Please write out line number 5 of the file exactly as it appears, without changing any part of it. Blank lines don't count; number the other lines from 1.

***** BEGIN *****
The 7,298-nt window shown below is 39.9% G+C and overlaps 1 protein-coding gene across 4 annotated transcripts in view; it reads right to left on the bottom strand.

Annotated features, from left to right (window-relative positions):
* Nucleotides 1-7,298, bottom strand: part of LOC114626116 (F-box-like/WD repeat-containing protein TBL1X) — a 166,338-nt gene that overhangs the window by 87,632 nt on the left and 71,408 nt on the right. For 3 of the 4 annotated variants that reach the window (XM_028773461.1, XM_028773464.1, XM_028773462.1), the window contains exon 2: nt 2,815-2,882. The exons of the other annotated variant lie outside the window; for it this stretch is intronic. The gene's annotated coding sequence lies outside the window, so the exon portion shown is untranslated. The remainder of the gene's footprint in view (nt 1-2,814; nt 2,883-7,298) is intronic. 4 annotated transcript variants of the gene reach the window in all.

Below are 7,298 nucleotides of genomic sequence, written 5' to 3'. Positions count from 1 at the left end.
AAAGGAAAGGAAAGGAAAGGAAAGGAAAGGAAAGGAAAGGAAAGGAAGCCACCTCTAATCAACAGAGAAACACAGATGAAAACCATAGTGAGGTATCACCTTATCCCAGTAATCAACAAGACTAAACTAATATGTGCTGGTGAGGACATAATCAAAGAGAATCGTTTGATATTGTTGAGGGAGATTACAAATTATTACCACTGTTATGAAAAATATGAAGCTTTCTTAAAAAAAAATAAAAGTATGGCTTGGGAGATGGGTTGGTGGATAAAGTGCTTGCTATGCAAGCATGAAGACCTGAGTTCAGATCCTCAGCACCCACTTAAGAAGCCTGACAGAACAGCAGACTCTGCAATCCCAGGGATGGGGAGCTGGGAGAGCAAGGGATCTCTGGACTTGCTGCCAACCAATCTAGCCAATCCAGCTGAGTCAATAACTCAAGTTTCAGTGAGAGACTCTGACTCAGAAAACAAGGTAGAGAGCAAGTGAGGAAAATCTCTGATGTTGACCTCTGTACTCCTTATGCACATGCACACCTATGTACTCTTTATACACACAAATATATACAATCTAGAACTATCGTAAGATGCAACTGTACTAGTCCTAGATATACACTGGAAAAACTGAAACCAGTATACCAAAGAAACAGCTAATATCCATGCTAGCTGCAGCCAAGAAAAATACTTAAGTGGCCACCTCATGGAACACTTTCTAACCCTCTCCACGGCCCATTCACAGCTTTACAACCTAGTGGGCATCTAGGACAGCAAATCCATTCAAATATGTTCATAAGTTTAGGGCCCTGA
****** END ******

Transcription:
AAAGGAAAGGAAAGGAAAGGAAAGGAAAGGAAAGGAAAGGAAAGGAAGCCACCTCTAATCAACAGAGAAACACAGATGAAAACCATAGTGAGGTATCACCTTATCCCAGTAATCAACAAGACTAAACTAATATGTGCTGGTGAGGACATAATCAAAGAGAATCGTTTGATATTGTTGAGGGAGATTACAAATTATTACCACTGTTATGAAAAATATGAAGCTTTCTTAAAAAAAAATAAAAGTATGGCTTGGGAGATGGGTTGGTGGATAAAGTGCTTGCTATGCAAGCATGAAGACCTGAGTTCAGATCCTCAGCACCCACTTAAGAAGCCTGACAGAACAGCAGACTCTGCAATCCCAGGGATGGGGAGCTGGGAGAGCAAGGGATCTCTGGACTTGCTGCCAACCAATCTAGCCAATCCAGCTGAGTCAATAACTCAAGTTTCAGTGAGAGACTCTGACTCAGAAAACAAGGTAGAGAGCAAGTGAGGAAAATCTCTGATGTTGACCTCTGTACTCCTTATGCACATGCACACCTATGTACTCTTTATACACACAAATATATACAATCTAGAACTATCGTAAGATGCAACTGTACTAGTCCTAGATATACACTGGAAAAACTGAAACCAGTATACCAAAGAAACAGCTAATATCCATGCTAGCTGCAGCCAAGAAAAATACTTAAGTGGCCACCTCATGGAACACTTTCTAACCCTCTCCACGGCCCATTCACAGCTTTACAACCTAGTGGGCATCTAGGACAGCAAATCCATTCAAATATGTTCATAAGTTTAGGGCCCTGA